House Subcommittee Sets Hearing to Examine CFPB’s Structure

3/17/2017 6:44:00 PM

The March 21 hearing, “The Bureau of Consumer Financial Protection’s Unconstitutional Design” will focus on the constitutionality of the CFPB’s structure.


The House Financial Services Oversight and Investigations Subcommittee will hold a hearing to examine whether the structure of the Bureau of Consumer Financial Protection violates the Constitution.  The hearing, at 10 a.m. (EST) on March 21, will also focus on “structural changes to the Bureau to resolve any constitutional infirmities,” according to a news release from the subcommittee, led by Chairman U.S. Rep. Ann Wagner (R-Mo.)

Witnesses set to testify during the hearing include:

  • The Hon. Ted Olson, Partner, Gibson, Dunn & Crutcher LLP, former Solicitor General of the United States;
  • Saikrishna Prakash, James Monroe Distinguished Professor,  University of Virginia School of Law;
  • Adam White, Research Fellow, Hoover Institution; and
  • Brianne Gorod, Chief Counsel, Constitution Accountability Center.

In January, the House Financial Services Committee agreed to, by a voice vote, its Authorization and Oversight Plan for the 115th Congress after a hearing Feb. 7. The plan includes oversight of the Dodd-Frank Wall Street Reform and Consumer Protection Act and states the committee will “continue its close examination of the implementation of the [Dodd-Frank Act] by the financial regulators charged with implementing the law.”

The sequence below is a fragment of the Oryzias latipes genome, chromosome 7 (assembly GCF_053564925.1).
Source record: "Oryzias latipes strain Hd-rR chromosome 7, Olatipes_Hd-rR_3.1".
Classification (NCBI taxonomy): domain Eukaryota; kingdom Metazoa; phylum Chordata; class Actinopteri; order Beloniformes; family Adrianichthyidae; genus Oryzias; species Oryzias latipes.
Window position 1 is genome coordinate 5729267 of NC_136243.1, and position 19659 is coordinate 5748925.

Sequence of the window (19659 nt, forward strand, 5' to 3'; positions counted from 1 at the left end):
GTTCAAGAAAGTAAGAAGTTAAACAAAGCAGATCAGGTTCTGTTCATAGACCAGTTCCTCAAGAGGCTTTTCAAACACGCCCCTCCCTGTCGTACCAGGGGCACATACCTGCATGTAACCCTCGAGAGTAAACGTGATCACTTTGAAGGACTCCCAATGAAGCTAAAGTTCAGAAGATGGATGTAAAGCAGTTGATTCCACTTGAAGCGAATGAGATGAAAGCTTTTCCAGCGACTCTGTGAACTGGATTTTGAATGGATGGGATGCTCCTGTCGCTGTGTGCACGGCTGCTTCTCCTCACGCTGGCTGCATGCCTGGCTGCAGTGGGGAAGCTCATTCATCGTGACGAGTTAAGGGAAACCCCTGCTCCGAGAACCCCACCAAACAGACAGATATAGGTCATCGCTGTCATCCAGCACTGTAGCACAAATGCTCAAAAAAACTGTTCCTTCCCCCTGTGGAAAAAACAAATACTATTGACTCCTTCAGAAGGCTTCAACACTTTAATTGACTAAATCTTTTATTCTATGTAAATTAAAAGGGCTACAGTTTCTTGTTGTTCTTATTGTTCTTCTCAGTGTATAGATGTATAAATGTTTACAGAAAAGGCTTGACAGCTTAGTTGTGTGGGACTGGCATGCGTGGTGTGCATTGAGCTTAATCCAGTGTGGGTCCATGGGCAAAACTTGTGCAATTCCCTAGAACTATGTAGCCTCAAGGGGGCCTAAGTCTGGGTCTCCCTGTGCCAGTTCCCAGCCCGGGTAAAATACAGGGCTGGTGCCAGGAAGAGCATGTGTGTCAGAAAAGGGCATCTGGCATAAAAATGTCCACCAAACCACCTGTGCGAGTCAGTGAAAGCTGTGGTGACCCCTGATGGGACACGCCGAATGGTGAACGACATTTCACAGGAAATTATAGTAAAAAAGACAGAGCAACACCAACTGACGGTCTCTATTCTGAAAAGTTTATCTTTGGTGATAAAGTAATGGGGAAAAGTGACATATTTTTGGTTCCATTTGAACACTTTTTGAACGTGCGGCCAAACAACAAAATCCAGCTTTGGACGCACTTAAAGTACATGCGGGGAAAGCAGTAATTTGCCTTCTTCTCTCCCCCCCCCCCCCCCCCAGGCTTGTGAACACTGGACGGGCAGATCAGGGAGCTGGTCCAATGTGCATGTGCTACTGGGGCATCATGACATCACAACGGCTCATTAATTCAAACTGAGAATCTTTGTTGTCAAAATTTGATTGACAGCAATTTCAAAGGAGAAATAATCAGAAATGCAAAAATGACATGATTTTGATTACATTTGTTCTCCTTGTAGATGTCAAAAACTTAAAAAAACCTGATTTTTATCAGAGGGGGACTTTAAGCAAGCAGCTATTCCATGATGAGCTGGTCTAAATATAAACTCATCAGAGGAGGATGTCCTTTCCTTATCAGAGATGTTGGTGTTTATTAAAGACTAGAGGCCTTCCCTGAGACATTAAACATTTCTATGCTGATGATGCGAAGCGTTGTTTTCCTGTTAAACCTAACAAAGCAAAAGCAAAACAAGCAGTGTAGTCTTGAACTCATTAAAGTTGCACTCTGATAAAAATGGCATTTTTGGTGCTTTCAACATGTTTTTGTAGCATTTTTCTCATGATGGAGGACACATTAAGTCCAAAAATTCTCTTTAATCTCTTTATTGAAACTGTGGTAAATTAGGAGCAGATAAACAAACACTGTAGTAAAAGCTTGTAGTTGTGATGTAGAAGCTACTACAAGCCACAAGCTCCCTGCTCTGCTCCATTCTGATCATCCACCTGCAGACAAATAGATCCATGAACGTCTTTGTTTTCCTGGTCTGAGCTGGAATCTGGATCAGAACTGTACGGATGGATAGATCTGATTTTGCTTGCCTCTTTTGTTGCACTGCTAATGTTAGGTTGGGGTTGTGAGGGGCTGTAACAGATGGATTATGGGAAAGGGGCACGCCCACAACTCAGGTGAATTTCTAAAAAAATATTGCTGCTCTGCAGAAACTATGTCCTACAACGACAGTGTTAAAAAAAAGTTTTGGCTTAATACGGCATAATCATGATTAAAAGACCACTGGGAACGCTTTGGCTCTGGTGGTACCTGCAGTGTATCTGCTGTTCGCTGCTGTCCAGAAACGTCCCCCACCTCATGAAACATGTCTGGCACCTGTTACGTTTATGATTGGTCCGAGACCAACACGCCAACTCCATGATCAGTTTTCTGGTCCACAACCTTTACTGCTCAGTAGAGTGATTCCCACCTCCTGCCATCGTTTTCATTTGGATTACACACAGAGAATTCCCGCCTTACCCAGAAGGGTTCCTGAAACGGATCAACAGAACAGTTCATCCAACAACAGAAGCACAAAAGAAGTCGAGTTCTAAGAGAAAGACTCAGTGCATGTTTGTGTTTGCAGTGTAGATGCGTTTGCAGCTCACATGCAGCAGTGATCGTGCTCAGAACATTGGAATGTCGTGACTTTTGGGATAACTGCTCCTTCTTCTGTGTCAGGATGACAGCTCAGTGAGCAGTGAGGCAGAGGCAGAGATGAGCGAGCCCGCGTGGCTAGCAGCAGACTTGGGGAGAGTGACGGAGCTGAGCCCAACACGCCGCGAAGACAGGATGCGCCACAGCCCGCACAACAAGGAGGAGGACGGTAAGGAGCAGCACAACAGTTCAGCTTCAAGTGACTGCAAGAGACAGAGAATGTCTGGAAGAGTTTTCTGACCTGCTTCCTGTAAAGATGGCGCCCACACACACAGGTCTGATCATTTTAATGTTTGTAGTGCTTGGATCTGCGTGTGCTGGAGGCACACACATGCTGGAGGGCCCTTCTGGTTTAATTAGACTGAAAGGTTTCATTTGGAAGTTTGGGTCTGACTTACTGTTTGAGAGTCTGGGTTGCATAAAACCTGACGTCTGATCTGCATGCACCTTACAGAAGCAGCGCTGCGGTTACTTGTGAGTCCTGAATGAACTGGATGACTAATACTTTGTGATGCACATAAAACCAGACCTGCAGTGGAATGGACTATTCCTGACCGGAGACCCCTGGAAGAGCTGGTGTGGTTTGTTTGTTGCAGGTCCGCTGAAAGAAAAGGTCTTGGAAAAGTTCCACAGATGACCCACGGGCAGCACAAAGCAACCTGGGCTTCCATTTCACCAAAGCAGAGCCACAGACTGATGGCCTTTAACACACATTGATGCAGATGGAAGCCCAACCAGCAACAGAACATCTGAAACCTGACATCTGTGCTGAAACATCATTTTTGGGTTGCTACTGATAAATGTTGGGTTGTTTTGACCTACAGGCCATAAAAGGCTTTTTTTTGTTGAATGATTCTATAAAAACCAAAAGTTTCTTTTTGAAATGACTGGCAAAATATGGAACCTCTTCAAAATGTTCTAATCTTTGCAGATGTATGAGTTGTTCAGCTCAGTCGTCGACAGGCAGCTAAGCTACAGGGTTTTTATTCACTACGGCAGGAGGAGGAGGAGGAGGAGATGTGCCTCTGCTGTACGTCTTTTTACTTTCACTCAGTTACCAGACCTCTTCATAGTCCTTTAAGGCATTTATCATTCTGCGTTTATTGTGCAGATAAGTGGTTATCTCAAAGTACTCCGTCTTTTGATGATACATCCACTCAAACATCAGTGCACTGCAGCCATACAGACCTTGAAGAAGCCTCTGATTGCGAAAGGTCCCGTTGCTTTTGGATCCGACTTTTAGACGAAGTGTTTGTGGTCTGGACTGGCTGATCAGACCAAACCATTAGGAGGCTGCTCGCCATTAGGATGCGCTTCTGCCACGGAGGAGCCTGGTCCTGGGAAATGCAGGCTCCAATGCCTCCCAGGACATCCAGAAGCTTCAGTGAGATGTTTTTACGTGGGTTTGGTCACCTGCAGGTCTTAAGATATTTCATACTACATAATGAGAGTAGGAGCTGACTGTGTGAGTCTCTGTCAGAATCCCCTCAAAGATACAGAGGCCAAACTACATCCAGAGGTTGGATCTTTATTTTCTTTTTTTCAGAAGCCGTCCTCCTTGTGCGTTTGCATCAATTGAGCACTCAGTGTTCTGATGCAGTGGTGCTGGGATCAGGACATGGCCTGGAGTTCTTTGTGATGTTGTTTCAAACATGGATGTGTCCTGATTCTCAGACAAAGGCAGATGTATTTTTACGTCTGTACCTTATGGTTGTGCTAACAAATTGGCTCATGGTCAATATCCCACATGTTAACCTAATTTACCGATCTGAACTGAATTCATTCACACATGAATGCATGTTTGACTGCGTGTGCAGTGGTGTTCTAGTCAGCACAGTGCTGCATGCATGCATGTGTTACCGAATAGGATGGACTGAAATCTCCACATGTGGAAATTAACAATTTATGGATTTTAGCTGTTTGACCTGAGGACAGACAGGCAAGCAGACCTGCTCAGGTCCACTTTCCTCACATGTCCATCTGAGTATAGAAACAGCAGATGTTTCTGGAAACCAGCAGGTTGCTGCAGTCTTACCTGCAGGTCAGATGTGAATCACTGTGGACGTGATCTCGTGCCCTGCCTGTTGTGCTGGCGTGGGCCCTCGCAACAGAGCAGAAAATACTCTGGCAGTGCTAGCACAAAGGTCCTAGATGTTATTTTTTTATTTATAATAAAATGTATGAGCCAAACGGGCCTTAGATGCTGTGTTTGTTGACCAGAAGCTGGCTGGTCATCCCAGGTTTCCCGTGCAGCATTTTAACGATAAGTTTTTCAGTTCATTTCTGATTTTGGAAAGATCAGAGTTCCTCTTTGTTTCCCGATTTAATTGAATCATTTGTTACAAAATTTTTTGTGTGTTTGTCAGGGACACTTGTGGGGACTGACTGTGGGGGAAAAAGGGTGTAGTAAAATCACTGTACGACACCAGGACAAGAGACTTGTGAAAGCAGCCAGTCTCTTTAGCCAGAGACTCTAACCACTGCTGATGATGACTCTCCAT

The committee’s approval of the oversight plan including a continuous review of the Dodd-Frank Act occurred after President Trump issued executive orders for review of the law, ACA reported.

The plan also outlines the committee’s oversight of the CFPB, including its regulatory, supervisory, enforcement and other activities and the effect of those activities on regulated entities and consumers, ACA International previously reported.

Attention to the CFPB’s authority and the leadership structure has increased since President Donald Trump took office and legislation proposed to change the structure and CFPB oversight continues in the 115th Congress.

The CFPB’s leadership structure is also challenged in the PHH Corp., et al. v. Consumer Financial Protection Bureau lawsuit in the U.S. Court of Appeals for the D.C. Circuit.

On Oct. 16, 2016, the D.C. Circuit held that in light of the Supreme Court’s separation of powers precedents, the CFPB is unconstitutionally structured because it is headed by a single director who can be removed by the President only for cause rather than at will, ACA previously reported. The court then severed the unconstitutional for-cause removal provision from the rest of the Dodd-Frank Act, making it clear that going forward the director is removable by the President at will.

The CFPB is currently appealing the ruling.

This month, ACA International filed an amicus brief in the ongoing lawsuit between PHH and the CFPB over whether its governance structure is unaccountable and has exceeded its authority. 

ACA International will monitor Tuesday’s subcommittee hearing.

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